Men's Role in Emergency Obstetric Care in Osun State of Nigeria

Clifford Odimegwu, Alfred Adewuyi, Tanwa Odebiyi, Bisi Aina, Yinka Adesina, Olu Olatubara, Femi Eniola

Abstract

This study was conducted among the Yoruba of South-West Nigeria to examine the role of men in emergency obstetric care, as men determine whether and when their spouses visit health clinics in most cultures. Simple random sampling was used to select 900 households from three communities in Osun State, south-west Nigeria. Separate interviewers interviewed the man and his wife in each of the households. In polygamous families, two wives of reproductive age were also interviewed. The quantitative survey was complemented with a number of focus group discussions, in-depth interviews and key informant interviews. There was high level of awareness of emergency obstetric conditions by men, particularly in relation to pregnancy signs and labour pains (53.2%). Respondents reported that men play useful roles during their partner?s obstetric conditions (89.2%). Women take decisions on health-seeking behaviour during emergency obstetric conditions in the absence of the male partner. Education is found to be the major determinant of this change in male knowledge and behaviour. There is a need to further promote universal basic education in the country especially in areas where the observable change in this study has not been noted. There is also a need to extend the study to other zones in Nigeria in order to have a national picture. (Afr J Reprod Health 2005; 9[3]:59-71)

 

Keywords: Cultures, Polygamous families, Emergency, Male

Full Text:

PDF

References

UNFPA. The State of the World Population. New York, 2001.

Harrison KA and John CT. Maternal mortality in developing countries. Lancet 1996; 347(8998): 400.

Maine D. Studying maternal morbidity in developing countries: rates and causes: a g u i d e b o ok . W H O / F H E / 8 7 .7 .

Unpublished, 1987.

Main D. Safe Motherhood Programs: Options and Issues. New York: Columbia University Center for Population and Family Health, 1987.

Rosenfield A and Maine D. Maternal health in third world. Lancet 1987; 1(8534): 691.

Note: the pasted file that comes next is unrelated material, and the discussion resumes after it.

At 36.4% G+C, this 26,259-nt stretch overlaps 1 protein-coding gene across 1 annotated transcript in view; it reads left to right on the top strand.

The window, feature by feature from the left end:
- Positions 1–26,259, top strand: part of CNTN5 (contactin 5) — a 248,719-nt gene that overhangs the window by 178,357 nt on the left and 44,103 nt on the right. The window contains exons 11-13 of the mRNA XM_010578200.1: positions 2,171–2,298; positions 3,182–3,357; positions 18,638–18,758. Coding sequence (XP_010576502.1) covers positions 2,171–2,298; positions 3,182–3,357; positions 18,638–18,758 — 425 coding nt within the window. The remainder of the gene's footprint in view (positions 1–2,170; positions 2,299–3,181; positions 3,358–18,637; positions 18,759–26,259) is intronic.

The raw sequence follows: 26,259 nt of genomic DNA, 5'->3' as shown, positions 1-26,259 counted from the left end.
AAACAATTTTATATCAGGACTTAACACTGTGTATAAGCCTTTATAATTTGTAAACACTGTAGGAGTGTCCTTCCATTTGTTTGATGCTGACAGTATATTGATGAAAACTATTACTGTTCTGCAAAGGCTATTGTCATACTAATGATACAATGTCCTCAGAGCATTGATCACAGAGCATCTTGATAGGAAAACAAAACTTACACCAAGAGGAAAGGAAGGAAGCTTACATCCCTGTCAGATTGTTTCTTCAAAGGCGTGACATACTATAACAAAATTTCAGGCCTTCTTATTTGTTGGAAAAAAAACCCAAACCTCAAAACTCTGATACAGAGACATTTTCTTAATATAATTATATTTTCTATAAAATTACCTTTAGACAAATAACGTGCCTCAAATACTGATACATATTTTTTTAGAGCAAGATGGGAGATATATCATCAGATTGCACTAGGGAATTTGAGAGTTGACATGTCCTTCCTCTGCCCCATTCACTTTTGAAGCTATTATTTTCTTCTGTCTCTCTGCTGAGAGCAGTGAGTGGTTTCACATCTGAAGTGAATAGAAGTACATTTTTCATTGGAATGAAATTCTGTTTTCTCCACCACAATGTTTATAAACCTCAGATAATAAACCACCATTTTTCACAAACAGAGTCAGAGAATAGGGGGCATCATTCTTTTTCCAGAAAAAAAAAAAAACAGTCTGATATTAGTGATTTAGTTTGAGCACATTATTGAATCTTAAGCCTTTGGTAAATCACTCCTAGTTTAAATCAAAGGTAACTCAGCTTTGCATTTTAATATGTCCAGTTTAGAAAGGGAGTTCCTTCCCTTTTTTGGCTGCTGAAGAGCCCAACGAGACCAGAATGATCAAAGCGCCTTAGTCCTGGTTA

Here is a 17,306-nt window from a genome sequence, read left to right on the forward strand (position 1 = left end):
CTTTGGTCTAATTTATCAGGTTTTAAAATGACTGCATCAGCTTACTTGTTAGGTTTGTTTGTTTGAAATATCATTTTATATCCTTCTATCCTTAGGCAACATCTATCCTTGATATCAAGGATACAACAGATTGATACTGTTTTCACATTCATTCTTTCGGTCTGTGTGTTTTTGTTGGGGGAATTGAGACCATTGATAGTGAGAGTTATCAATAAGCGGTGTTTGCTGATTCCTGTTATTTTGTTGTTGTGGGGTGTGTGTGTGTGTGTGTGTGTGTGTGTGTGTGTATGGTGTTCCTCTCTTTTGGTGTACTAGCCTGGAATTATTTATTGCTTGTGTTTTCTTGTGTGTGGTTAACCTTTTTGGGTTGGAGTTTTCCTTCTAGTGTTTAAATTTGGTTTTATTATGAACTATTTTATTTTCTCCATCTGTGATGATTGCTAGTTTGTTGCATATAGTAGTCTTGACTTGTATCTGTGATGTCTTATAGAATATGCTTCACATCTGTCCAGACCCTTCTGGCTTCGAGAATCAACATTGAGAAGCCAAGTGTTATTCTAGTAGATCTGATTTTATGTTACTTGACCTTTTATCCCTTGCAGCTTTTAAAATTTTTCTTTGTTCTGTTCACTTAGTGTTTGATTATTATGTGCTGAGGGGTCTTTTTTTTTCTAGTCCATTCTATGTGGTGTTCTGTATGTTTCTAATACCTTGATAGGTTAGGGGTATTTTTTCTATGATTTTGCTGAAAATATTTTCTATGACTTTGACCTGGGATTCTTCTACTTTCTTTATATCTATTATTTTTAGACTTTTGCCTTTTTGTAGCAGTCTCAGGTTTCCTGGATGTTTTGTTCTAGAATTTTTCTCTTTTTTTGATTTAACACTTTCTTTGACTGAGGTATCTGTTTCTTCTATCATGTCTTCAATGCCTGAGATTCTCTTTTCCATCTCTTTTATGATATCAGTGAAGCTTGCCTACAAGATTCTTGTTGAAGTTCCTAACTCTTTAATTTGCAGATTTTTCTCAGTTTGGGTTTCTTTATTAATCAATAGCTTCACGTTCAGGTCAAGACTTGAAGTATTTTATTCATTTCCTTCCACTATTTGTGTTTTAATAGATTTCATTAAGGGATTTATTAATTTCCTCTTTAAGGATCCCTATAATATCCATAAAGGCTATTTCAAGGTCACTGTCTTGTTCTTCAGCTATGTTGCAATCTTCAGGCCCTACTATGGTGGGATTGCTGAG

Royston E and Armstrong S. Preventing Maternal Deaths. Geneva: WHO, 1989; 233p.

Durfee RB. Obstetric complications or pregnancy. In: ML Pernell and RC Benson (Eds.). Current Obstetrics and Gynecologic Diagnosis and Treatment. Connecticut: Appleton and Large, 1987; 255pp.

Adewuyi AA. Pregnancy Care: Understanding Male Involvement in Maternal Emergencies. Nigeria: CRERD, 1999.

Obermeyer CM. Culture, maternal health care and women's status: a comparison of Morocco and Tunisia. Stud FamPlann 1993; 24(6): 354?365.

United Nations. Program of Action: International Conference on Population and Development. Cairo: United Nations, 1994.

Ezeh Alex C. The influence of Spouses over each other's contraceptive attitudes in Ghana. Stud FamPlann 1993; 24(3):

?174.

Feyisetan BJ, K Oyediran and G Ishola. Role of Men in Family Planning in Imo State, Nigeria. Nigeria: NISER, 1998; 1? 64.

Murphy M and Baba TM. Rural dwellers and health care in Northern Nigeria.SocSci Med 1981; 15A(3/1): 265-271.

Stock R. Distance and utilization of health facilities in rural Nigeria. SocSci Med 1983; 17(9): 563-570.

Robey B, Rutstein SO, Morris L and Blackburn R. The reproductive revolution: new survey findings. Pop Reports 1992; Series M, No. 11.

Lauman EO, Gagnon GH, Michael RT and Michaels S. The Social Organization of Sexuality: Sexual Practices in the United States. Chicago: University of Chicago Press, 1994.

Odebiyi AI and Ondolo O. Female involvement in intervention programs: the EPI experience in Saradidi, Kenya. E Afr Med J 1993; 70(1): 25-33.

Orubuloye IO. Male Sexual Behavior and Its Cultural, Social and Attitudinal Context: Report

De Zalduindo BO, Msamanga GI and Lincoln Chen. AIDS in Africa: diversity in the global pandemic. Daedalus 1989; 118(3):165–204.

Adamchak Donald and Akin Adebayo. Male fertility attitudes: a neglected dimension in Nigeria fertility research. Social Biology 1987; 34(1): 57–67.

KaranjaWambuiWa. “Outside wives” and“inside wives” in Nigeria: a study of changing perceptions in marriage. In: David Parkin and David Nyamwaya (Ed.). Transformation of African Marriages. Manchester: Manchester University Press,

Afonja Simi. Women, power and authority in traditional Yoruba society. In: L Dube, E Leacock and S Ardener (Eds.). Visibility and Power. South Hadley: Bergin and Garvey, 1996; 136–157.

Renne Elisha P. Gender ideology and fertility strategies in an Ekiti Yoruba village. Stud FamPlann 1993; 24(6): 343–353.

Ware Helen. Female and male life cycles. In: C Oppong (Ed.). Female and Male in West Africa. London: Allen and Unwin,

Desai S. The Influence of Family Structure on Child Welfare in Latin America and West Africa: Understanding how Resources are Allocated within Households. New York: World Bank, 1992.

Castle S. Intra-household differentials in women’s status: household functions and focus as determinants of children’s illness management and care in rural Mali. Health Trans Rev 1993; 3(2): 137–158.

National Population Commission (Nigeria). Nigeria Demographic and Health Surveys 1999. Calverton: National Population Commission and ORC/Macro, 2000.

Refbacks

  • There are currently no refbacks.